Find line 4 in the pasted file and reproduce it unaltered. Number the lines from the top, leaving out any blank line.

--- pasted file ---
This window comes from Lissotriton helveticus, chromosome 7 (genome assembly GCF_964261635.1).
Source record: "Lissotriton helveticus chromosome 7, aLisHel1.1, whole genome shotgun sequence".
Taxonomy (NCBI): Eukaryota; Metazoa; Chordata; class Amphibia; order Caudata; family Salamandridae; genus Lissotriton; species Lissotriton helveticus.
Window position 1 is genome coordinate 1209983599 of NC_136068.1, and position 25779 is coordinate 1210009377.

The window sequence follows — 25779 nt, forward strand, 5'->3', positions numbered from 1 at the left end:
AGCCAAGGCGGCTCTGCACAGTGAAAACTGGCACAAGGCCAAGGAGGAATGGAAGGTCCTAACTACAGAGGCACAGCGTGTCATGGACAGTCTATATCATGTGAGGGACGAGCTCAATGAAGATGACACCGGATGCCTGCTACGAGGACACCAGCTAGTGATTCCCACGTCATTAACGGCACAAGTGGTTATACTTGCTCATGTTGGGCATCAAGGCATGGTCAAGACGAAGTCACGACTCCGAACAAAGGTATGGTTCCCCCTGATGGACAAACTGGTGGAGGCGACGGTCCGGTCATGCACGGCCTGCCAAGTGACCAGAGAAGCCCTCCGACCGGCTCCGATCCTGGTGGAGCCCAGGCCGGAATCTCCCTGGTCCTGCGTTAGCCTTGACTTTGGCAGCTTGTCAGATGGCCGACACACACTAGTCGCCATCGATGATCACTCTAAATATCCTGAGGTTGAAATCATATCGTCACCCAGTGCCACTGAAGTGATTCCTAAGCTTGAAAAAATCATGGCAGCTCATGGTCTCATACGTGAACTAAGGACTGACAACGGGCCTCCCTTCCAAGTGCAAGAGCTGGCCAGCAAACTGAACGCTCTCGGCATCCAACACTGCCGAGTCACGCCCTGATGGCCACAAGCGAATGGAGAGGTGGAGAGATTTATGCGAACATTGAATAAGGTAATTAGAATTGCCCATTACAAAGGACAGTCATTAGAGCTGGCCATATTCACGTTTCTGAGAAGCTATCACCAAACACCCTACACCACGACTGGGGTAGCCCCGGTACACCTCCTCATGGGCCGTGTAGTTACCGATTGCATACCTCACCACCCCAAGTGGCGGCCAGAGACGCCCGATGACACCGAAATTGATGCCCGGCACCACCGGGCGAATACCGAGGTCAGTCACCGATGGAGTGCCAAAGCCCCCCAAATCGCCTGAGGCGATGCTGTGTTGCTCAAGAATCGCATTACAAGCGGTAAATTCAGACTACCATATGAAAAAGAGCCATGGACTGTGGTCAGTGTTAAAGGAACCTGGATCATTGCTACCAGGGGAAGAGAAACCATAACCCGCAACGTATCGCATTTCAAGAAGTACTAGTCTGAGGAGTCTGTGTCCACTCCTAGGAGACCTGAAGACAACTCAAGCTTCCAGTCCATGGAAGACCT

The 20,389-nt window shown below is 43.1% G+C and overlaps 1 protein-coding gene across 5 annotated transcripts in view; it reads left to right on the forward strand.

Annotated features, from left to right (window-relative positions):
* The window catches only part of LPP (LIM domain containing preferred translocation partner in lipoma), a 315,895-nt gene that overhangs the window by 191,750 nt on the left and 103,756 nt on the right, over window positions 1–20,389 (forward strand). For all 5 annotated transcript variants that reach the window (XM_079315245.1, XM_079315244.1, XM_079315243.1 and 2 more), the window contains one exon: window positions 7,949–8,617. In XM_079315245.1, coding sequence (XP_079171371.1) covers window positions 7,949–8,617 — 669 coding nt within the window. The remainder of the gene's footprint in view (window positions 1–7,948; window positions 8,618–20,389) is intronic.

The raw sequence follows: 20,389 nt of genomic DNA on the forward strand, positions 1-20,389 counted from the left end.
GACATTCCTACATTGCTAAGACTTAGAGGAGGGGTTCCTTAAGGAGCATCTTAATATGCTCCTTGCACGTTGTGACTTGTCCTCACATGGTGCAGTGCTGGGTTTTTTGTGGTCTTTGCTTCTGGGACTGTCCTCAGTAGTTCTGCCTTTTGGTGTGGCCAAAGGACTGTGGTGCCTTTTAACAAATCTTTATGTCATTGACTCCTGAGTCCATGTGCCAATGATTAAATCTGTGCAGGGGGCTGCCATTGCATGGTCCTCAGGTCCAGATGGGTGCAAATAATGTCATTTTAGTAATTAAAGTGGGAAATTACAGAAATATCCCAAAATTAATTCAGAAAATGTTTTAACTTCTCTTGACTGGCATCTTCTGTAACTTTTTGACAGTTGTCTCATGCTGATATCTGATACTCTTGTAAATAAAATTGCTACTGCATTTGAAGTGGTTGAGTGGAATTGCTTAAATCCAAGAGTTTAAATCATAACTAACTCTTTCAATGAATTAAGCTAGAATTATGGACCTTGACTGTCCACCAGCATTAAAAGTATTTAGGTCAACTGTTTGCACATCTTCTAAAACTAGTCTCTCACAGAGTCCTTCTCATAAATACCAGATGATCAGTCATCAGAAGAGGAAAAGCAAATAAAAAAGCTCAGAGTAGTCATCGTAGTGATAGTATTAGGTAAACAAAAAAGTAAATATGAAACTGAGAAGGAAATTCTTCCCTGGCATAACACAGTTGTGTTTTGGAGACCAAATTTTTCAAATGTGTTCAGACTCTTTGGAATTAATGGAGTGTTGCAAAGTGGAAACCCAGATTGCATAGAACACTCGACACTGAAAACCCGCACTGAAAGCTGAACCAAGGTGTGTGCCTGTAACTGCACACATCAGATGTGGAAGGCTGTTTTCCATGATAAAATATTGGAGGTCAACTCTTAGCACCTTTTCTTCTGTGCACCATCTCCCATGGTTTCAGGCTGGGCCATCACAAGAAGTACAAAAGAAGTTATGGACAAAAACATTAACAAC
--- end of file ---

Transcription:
Window position 1 is genome coordinate 1209983599 of NC_136068.1, and position 25779 is coordinate 1210009377.